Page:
Has Rural Infrastructure Rehabilitation in Georgia Helped the Poor?
This article proposes a research strategy to deal with the scarcity of data on beneficiaries for conducting impact assessments of community-level projects. Community-level panel data from a regular household survey augmented with a special community module are used to measure the impact of projects. Propensity score--matched difference-in-difference comparisons are used to control for time-invariant unobservable factors. This methodology takes into consideration the purposeful placement of projects and their interactions at the community level. This empirical approach is applied to infrastructure rehabilitation projects--for schools, roads, and water supply systems--in rural Georgia between 1998 and 2001. The analysis produces plausible results regarding the size of welfare gains from a particular project at the village level and allows for differentiation of benefits between the poor and the nonpoor. The findings of this study can contribute to evaluations of the impact of infrastructure interventions on poverty by bringing new empirical evidence to bear on the welfare and equity implications. Copyright 2005, Oxford University Press.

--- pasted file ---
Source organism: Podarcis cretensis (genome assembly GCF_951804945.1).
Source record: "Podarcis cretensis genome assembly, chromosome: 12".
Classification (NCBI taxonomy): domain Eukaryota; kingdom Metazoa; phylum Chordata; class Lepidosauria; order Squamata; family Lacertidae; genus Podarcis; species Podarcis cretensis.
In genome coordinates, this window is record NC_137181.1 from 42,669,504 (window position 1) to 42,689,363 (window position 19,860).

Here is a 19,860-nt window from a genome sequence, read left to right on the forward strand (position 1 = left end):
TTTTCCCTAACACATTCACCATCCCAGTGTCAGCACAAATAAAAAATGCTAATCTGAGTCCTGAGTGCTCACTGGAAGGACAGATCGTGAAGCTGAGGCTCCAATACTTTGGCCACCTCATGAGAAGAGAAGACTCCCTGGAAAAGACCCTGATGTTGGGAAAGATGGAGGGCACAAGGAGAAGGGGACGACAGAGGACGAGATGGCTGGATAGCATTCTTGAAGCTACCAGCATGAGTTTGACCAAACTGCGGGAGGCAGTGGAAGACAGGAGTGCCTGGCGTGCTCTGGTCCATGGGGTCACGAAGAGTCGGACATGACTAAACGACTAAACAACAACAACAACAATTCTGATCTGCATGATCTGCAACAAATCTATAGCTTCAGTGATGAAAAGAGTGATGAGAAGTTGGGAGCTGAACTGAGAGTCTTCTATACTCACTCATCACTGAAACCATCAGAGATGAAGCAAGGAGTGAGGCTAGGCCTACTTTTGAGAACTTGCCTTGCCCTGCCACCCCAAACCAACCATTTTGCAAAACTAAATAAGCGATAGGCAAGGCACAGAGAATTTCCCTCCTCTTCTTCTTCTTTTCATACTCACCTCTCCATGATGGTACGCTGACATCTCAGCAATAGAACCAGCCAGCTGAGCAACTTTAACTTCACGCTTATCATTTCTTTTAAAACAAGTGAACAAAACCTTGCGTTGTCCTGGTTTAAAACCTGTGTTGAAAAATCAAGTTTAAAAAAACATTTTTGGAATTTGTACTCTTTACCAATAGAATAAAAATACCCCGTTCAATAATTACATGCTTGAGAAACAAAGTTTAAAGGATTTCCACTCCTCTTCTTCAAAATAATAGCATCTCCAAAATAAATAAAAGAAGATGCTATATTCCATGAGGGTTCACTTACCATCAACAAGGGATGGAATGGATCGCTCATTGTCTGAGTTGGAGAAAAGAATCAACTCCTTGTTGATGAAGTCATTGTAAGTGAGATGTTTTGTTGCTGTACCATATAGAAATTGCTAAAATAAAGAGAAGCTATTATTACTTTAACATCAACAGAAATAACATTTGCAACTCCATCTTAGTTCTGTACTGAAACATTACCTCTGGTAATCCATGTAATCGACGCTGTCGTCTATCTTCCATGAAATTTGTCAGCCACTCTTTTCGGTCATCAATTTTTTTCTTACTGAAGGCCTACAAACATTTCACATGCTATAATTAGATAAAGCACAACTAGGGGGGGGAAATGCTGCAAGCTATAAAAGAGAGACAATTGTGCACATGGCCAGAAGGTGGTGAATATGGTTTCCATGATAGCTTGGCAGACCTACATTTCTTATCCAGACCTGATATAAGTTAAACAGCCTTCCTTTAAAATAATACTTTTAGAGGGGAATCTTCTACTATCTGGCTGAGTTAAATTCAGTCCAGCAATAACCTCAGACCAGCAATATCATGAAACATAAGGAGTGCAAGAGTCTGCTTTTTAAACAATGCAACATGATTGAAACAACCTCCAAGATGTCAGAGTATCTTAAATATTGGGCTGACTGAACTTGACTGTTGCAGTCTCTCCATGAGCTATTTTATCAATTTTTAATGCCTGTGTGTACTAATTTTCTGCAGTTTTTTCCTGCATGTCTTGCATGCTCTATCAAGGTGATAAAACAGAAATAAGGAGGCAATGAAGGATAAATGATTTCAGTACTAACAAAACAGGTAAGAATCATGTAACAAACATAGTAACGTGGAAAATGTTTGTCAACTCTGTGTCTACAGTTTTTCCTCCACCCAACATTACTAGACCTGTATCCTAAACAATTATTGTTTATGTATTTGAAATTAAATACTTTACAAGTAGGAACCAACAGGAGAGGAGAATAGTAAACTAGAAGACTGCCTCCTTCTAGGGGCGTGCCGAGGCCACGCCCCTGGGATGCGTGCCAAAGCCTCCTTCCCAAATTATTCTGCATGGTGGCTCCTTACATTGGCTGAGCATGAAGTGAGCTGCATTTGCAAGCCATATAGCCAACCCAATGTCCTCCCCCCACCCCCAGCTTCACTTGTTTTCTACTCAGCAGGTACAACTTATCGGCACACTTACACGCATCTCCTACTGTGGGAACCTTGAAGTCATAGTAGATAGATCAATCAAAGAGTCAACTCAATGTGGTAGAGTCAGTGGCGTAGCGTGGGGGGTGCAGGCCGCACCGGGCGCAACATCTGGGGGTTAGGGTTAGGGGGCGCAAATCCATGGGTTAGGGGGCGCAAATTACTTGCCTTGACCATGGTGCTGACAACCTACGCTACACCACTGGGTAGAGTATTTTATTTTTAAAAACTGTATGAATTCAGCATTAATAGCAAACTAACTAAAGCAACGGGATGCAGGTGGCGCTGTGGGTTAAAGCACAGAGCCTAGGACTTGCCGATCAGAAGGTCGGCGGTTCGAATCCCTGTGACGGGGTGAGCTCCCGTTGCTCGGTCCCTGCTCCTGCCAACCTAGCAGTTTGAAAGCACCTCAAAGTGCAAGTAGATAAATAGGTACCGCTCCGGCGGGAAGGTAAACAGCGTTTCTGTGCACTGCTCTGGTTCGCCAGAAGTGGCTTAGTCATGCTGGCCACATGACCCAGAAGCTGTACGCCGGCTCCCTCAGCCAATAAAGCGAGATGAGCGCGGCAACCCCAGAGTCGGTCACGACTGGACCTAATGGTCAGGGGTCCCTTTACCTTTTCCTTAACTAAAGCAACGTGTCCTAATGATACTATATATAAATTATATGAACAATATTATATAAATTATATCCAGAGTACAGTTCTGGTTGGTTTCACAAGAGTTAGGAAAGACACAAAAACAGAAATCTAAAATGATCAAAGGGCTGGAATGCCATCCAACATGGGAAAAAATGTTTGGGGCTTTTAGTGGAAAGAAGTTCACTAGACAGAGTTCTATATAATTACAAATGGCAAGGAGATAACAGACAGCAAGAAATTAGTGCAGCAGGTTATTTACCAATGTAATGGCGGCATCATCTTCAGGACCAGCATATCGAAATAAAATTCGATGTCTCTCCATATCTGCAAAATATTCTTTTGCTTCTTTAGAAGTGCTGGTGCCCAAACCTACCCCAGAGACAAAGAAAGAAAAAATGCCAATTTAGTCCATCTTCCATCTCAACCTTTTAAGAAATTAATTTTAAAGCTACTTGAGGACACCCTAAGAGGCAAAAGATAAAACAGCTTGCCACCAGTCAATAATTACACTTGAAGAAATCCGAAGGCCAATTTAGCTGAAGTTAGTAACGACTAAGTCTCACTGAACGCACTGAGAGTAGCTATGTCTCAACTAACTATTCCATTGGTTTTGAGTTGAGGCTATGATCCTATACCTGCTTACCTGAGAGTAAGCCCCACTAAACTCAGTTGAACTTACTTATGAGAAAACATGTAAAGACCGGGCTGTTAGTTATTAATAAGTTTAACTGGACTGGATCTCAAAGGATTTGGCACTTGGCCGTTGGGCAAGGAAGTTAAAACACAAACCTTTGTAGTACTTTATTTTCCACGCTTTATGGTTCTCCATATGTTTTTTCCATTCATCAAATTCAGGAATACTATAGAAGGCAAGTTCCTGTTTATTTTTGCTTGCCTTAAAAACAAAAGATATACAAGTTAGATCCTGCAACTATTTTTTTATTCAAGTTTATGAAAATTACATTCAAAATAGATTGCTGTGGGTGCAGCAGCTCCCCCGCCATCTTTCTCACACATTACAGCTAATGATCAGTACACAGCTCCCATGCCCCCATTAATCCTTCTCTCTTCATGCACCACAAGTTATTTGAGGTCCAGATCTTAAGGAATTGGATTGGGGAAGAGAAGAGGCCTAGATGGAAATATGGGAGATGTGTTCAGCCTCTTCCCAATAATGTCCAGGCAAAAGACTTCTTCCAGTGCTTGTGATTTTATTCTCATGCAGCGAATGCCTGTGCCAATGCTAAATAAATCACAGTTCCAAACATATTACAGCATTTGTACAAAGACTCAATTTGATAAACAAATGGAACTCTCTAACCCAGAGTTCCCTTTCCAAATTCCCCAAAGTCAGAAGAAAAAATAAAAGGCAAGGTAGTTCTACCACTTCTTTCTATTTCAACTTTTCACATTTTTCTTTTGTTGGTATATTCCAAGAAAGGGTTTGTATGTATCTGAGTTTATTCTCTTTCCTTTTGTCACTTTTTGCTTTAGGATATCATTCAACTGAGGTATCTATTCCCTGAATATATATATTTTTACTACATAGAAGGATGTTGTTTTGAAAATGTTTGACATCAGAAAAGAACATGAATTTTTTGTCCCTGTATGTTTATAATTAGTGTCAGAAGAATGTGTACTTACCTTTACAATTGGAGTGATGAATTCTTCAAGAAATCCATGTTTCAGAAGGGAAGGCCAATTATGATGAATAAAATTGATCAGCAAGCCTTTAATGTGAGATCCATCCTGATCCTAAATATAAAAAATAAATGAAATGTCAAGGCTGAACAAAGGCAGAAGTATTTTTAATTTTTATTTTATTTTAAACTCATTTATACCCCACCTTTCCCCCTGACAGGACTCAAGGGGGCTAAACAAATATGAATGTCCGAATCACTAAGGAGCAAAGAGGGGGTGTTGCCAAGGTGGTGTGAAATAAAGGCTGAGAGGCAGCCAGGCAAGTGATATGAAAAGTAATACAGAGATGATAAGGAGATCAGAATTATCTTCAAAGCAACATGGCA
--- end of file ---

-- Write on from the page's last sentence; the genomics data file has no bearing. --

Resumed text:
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Volume (Year): 19 (2005)
Issue (Month): 2 ()
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